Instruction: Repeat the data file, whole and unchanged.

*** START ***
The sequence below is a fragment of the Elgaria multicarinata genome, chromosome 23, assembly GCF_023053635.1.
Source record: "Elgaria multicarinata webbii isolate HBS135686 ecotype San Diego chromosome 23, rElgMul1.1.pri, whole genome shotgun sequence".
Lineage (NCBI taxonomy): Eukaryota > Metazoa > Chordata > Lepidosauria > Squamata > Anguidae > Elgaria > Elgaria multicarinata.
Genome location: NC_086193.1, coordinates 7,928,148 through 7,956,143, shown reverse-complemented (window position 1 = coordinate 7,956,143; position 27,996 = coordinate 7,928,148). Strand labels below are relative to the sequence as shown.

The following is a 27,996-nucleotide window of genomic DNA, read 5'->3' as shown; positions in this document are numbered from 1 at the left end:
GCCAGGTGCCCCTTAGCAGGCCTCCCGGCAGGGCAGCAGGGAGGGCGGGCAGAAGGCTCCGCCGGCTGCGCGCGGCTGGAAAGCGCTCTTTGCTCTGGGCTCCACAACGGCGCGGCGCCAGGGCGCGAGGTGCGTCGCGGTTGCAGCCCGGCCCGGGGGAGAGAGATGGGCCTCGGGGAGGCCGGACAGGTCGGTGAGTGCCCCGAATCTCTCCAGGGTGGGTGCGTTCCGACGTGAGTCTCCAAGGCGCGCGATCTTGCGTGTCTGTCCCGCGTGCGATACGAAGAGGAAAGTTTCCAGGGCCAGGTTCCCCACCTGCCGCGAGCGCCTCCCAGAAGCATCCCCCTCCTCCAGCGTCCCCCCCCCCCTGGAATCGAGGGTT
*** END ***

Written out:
The sequence below is a fragment of the Elgaria multicarinata genome, chromosome 23, assembly GCF_023053635.1.
Source record: "Elgaria multicarinata webbii isolate HBS135686 ecotype San Diego chromosome 23, rElgMul1.1.pri, whole genome shotgun sequence".
Lineage (NCBI taxonomy): Eukaryota > Metazoa > Chordata > Lepidosauria > Squamata > Anguidae > Elgaria > Elgaria multicarinata.
Genome location: NC_086193.1, coordinates 7,928,148 through 7,956,143, shown reverse-complemented (window position 1 = coordinate 7,956,143; position 27,996 = coordinate 7,928,148). Strand labels below are relative to the sequence as shown.

The following is a 27,996-nucleotide window of genomic DNA, read 5'->3' as shown; positions in this document are numbered from 1 at the left end:
GCCAGGTGCCCCTTAGCAGGCCTCCCGGCAGGGCAGCAGGGAGGGCGGGCAGAAGGCTCCGCCGGCTGCGCGCGGCTGGAAAGCGCTCTTTGCTCTGGGCTCCACAACGGCGCGGCGCCAGGGCGCGAGGTGCGTCGCGGTTGCAGCCCGGCCCGGGGGAGAGAGATGGGCCTCGGGGAGGCCGGACAGGTCGGTGAGTGCCCCGAATCTCTCCAGGGTGGGTGCGTTCCGACGTGAGTCTCCAAGGCGCGCGATCTTGCGTGTCTGTCCCGCGTGCGATACGAAGAGGAAAGTTTCCAGGGCCAGGTTCCCCACCTGCCGCGAGCGCCTCCCAGAAGCATCCCCCTCCTCCAGCGTCCCCCCCCCCCTGGAATCGAGGGTT